U.S. Rep. Beto O’Rourke, a little-known Democratic congressman from El Paso, has entered the 2018 race for the U.S. Senate seat held by Republican Ted Cruz. O’Rourke hopes to become the first Democrat to win a U.S. Senate election in Texas since Lloyd Bentsen in 1988, by traveling to every corner of the state and appealing to voters across party lines.
“We need to meet this fear, this anxiety, this paranoia that’s coming out of the White House and gripping so much of this country, with a strength and a confidence that could only come from Texas,” O’Rourke, 44, told a Friday rally on a rooftop plaza overlooking downtown El Paso. “And that’s up to all of us.”
“So let me ask you: Do you want to do this?” O’Rourke, his wife Amy by his side, said to an ebullient response. “Do you want to win in 2018? Are you with me? Because I’m with you. Let’s do this.”
If Texas hasn’t sent a Democrat to the Senate in decades, it hasn’t elected an El Pasoan to statewide office ever.
But O’Rourke has a folksy charisma and disarming style that might make a virtue of necessity.
“Folks are asking, `How much are you going to raise, have you polled the race, did you get the best consultant,’ and we haven’t done any of that stuff,” O’Rourke told the American-Statesman.
“It doesn’t mean I don’t need to raise money, because I do and I will, and it doesn’t mean I shouldn’t listen to people who are smarter than I am, and I am definitely going to do that,” O’Rourke said.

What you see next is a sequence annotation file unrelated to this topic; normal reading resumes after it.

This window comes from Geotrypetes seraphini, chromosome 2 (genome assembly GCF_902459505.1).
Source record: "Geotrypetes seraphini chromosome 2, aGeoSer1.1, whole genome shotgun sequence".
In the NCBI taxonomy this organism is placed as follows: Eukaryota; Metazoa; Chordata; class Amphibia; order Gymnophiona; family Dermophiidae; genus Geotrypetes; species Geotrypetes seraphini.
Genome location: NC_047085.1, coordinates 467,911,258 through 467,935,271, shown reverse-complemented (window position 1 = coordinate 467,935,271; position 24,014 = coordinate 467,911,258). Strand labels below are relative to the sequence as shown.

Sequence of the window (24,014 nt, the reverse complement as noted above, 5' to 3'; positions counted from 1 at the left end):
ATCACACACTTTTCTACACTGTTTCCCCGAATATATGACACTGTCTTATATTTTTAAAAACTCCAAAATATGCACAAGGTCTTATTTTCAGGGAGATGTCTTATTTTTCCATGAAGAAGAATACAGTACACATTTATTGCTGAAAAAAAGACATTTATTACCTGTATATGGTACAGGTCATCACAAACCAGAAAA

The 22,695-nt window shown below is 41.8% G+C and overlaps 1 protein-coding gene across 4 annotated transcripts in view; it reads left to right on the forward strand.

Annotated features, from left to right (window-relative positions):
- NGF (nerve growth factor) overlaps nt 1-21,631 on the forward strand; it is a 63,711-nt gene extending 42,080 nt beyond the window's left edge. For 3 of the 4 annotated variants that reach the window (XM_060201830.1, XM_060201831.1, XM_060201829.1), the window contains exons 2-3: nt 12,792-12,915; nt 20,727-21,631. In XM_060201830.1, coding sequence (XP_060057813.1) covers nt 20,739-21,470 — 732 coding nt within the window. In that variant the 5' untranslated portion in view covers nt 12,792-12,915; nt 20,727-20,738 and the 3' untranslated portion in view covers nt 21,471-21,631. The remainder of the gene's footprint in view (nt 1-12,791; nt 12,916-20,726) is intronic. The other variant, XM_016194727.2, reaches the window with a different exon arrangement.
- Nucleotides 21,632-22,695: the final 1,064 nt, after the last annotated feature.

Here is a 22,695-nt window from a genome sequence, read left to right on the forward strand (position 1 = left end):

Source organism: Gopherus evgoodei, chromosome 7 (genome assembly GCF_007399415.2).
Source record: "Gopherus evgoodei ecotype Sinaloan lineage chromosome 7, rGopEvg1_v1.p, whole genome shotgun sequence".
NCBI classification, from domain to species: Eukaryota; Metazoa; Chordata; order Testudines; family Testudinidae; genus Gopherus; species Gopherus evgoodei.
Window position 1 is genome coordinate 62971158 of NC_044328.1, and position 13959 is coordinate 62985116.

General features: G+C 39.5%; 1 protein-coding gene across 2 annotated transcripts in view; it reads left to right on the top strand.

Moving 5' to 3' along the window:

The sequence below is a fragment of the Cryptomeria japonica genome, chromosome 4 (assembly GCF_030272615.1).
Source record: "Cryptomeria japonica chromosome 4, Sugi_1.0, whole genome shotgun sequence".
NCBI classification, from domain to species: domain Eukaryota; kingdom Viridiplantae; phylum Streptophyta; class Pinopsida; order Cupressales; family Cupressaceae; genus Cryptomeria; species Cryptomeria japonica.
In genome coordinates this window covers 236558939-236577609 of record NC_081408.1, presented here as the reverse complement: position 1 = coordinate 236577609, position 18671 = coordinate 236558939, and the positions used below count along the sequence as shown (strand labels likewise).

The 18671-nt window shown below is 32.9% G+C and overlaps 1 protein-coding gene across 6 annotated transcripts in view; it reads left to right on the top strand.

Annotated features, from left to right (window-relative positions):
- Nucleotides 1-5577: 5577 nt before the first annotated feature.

“But by 2018, it will be 30 years since we last elected in Texas a Democrat to the Senate,” O’Rourke said. “And we’ve spent hundreds of millions on consultants, and we’ve raised that money from Texans and from folks around the country, and it hasn’t produced a victory, and I could spend the next 18 months of my life killing myself to get the 41 percent (of the vote other Democrats have gotten) or I can trust myself and the people I want to represent to do this the right way, to be out there and listen to people.”
O’Rourke — born Robert Francis O’Rourke — is a white man in a party that desperately needs to improve its standing with Anglo voters. But, as his name, Beto — a childhood nickname that stuck — suggests, he is the product of a cross-cultural border city. O’Rourke, who speaks fluent Spanish, first won election to Congress after defeating an eight-term Hispanic Democratic incumbent in the primary in the majority Hispanic district.
Even before O’Rourke formally entered the race, the Cruz campaign issued a fundraising email, decrying O’Rourke as an “unabashed liberal … with the full support of the mainstream media and a Washington establishment willing to do everything in their power to see Ted Cruz defeated.”
The Cruz fundraising email was followed by an email from Gov. Greg Abbott endorsing Cruz.
U.S. Rep. Joaquin Castro, D-San Antonio, also sent out a fundraising email saying he too is “seriously thinking about taking on Ted Cruz and will make his decision in the coming weeks.”
O’Rourke said he called Castro on Thursday to let him know that he was going to make his candidacy official on Friday and to “wish him luck in making your decision.”
O’Rourke said he told Castro, “If we find ourselves running in the same race I hope we can do it in a way that makes Texas proud, and I hope that we can continue to talk. I consider him a friend and someone I respect, and I want to make sure that respect carries through to anything that we do.”